And here I thought I had nothing more to say…
Let’s assume we’re building an RPG from scratch. We don’t know the exact details of the setting – probably something with mid- to high-levels of magic. Enough to make it fairly common but not so common that “magic stores” are a thing. And we don’t know the exact details of the game’s mechanics – though it’ll probably be loosely based on D&D. Of course, as game designers, we’re comfortable with making changes to anything and everything so long as the change ultimately helps the final product fit the vision we set forth.
What is that vision? In this case, it’s a game where alignment is real. Where the forces of good and evil, order and chaos are constantly vying for control. Where ancient gods and great monsters walk among us, their very thoughts shaping the land around them. Maybe it’s something like Planescape, where the players have the potential to dictate some elements of the setting; where the multiverse is defined by these belief systems; where we can change the nature of entire worlds by influencing how people think and act.
The first thing we need to understand is a basic definition: what is alignment?
Once again, we go to Wikipedia:
From here, the article breaks down the different alignments. I trust the reader is familiar with these concepts and how they’ve evolved through the game’s history. What concerns us for our theoretical game is this one small detail: “alignment is a categorization of the ethical and moral perspective of player characters…”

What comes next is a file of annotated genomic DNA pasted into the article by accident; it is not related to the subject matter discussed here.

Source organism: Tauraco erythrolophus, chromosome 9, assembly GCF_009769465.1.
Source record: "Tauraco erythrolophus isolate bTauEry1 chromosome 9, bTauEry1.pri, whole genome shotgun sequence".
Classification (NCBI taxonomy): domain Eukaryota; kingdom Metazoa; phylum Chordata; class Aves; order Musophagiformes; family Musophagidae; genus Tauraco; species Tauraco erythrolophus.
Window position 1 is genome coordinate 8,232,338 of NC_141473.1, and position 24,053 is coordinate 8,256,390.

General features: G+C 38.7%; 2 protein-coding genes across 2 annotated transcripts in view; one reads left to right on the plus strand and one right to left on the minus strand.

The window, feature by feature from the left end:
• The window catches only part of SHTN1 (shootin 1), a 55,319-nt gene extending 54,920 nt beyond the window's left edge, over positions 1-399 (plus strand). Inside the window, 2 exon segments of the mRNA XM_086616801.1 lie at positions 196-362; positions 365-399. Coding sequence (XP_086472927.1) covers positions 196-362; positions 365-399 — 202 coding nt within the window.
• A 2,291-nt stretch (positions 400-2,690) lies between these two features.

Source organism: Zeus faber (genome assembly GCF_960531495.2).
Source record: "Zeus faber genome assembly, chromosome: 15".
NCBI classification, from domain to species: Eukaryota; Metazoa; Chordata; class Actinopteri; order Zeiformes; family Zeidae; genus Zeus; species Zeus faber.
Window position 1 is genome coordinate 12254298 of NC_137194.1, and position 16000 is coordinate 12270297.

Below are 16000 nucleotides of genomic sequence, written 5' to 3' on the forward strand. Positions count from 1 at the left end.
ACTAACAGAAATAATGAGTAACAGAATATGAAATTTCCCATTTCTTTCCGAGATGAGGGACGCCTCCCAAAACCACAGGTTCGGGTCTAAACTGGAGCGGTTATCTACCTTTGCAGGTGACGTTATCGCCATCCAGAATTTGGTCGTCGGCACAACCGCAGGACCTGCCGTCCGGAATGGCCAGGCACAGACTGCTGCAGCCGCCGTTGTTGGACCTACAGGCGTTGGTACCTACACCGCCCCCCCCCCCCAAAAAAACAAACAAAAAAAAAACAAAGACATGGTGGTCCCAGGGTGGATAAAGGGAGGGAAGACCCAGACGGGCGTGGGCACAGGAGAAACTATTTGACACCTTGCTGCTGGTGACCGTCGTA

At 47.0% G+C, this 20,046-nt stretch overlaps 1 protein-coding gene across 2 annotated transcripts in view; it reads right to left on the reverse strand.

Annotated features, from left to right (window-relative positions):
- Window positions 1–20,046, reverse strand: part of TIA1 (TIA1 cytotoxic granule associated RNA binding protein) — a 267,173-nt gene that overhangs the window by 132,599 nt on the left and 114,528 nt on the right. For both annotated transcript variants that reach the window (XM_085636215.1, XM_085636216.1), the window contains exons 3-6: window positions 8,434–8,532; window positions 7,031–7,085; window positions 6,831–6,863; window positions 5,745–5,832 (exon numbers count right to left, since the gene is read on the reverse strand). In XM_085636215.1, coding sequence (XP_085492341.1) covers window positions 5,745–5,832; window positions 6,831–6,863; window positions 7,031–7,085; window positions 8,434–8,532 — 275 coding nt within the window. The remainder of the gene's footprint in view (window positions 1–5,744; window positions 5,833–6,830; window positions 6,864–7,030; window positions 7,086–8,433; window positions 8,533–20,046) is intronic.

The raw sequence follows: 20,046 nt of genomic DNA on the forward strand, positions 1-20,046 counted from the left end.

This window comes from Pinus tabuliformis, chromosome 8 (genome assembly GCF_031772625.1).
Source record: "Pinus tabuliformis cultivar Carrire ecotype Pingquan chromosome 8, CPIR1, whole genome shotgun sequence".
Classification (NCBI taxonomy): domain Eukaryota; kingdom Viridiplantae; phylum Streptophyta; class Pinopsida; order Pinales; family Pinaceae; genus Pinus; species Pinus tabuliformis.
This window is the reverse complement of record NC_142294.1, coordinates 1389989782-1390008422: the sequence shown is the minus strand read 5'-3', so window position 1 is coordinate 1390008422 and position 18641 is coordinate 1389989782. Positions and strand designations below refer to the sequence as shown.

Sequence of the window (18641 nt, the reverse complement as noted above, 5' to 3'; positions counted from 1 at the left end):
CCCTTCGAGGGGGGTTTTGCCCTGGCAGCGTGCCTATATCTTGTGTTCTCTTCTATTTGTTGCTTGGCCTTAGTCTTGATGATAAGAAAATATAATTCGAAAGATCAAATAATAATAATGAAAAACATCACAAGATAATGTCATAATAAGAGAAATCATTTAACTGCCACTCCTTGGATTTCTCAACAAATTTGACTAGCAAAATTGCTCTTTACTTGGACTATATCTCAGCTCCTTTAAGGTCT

See, we’re looking to make a game where alignment is more than just “perspective.” We want a game where having an alignment and acting accordingly contributes in a meaningful way. Because, let’s face it, alignment is largely useless in D&D. Aside from a handful of spells and magic items, there is nothing about the rules that is affected by the absence of alignment.
There is something that’s affected by its presence, however: experience.
If alignment is to have any meaning, beyond being just a couple words written in the corner of a character sheet and immediately forgotten because, seriously, I’m not letting the DM tell me how to play my character, fuck that shit… if alignment is going to have meaning, it has to prescribe character behavior.
Let’s pause a quick moment to address a quandary: which comes first, the behavior or the belief? This is something that psychologists and philosophers have been studying for centuries and, although we’ve made some significant strides in understanding how the mind works, I’m not convinced we have an answer. I bring it up because it’s relevant to our game. Alignment guides behavior but there’s nothing in the rules that forces a player to stick by his alignment. If we want to achieve our vision – a game world where beliefs can literally shape reality – we need to adjust our thinking: alignment can’t guide behavior, it must all but dictate it. Yet that would mean, to some degree, denying a certain amount of player freedom – the freedom to oppose their alignment – and we certainly want to encourage players to follow their characters’ alignments but I can’t imagine why we’d want to punish them for changing. That would be, oddly enough, antithetical to our goal. Yet this is what we’d have to do if we tried to answer that chicken-or-egg question. So we won’t answer it, though we must be cognizant of it.